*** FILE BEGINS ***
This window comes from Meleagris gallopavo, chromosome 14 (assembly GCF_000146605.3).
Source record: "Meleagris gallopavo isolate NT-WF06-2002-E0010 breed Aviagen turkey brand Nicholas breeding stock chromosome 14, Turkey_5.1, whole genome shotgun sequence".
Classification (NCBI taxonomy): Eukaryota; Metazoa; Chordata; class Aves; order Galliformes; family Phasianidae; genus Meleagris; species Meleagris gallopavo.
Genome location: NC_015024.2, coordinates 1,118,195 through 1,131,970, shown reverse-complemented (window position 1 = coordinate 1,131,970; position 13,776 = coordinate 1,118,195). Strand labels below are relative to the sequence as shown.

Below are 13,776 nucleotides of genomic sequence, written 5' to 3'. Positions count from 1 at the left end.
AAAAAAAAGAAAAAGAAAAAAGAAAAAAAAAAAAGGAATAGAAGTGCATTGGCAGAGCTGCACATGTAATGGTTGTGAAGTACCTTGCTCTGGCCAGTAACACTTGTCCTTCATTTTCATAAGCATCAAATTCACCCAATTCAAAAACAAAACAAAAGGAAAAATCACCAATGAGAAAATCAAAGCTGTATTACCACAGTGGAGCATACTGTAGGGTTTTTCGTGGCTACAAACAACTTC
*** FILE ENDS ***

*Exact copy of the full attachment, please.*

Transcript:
This window comes from Meleagris gallopavo, chromosome 14 (assembly GCF_000146605.3).
Source record: "Meleagris gallopavo isolate NT-WF06-2002-E0010 breed Aviagen turkey brand Nicholas breeding stock chromosome 14, Turkey_5.1, whole genome shotgun sequence".
Classification (NCBI taxonomy): Eukaryota; Metazoa; Chordata; class Aves; order Galliformes; family Phasianidae; genus Meleagris; species Meleagris gallopavo.
Genome location: NC_015024.2, coordinates 1,118,195 through 1,131,970, shown reverse-complemented (window position 1 = coordinate 1,131,970; position 13,776 = coordinate 1,118,195). Strand labels below are relative to the sequence as shown.

Below are 13,776 nucleotides of genomic sequence, written 5' to 3'. Positions count from 1 at the left end.
AAAAAAAAGAAAAAGAAAAAAGAAAAAAAAAAAAGGAATAGAAGTGCATTGGCAGAGCTGCACATGTAATGGTTGTGAAGTACCTTGCTCTGGCCAGTAACACTTGTCCTTCATTTTCATAAGCATCAAATTCACCCAATTCAAAAACAAAACAAAAGGAAAAATCACCAATGAGAAAATCAAAGCTGTATTACCACAGTGGAGCATACTGTAGGGTTTTTCGTGGCTACAAACAACTTC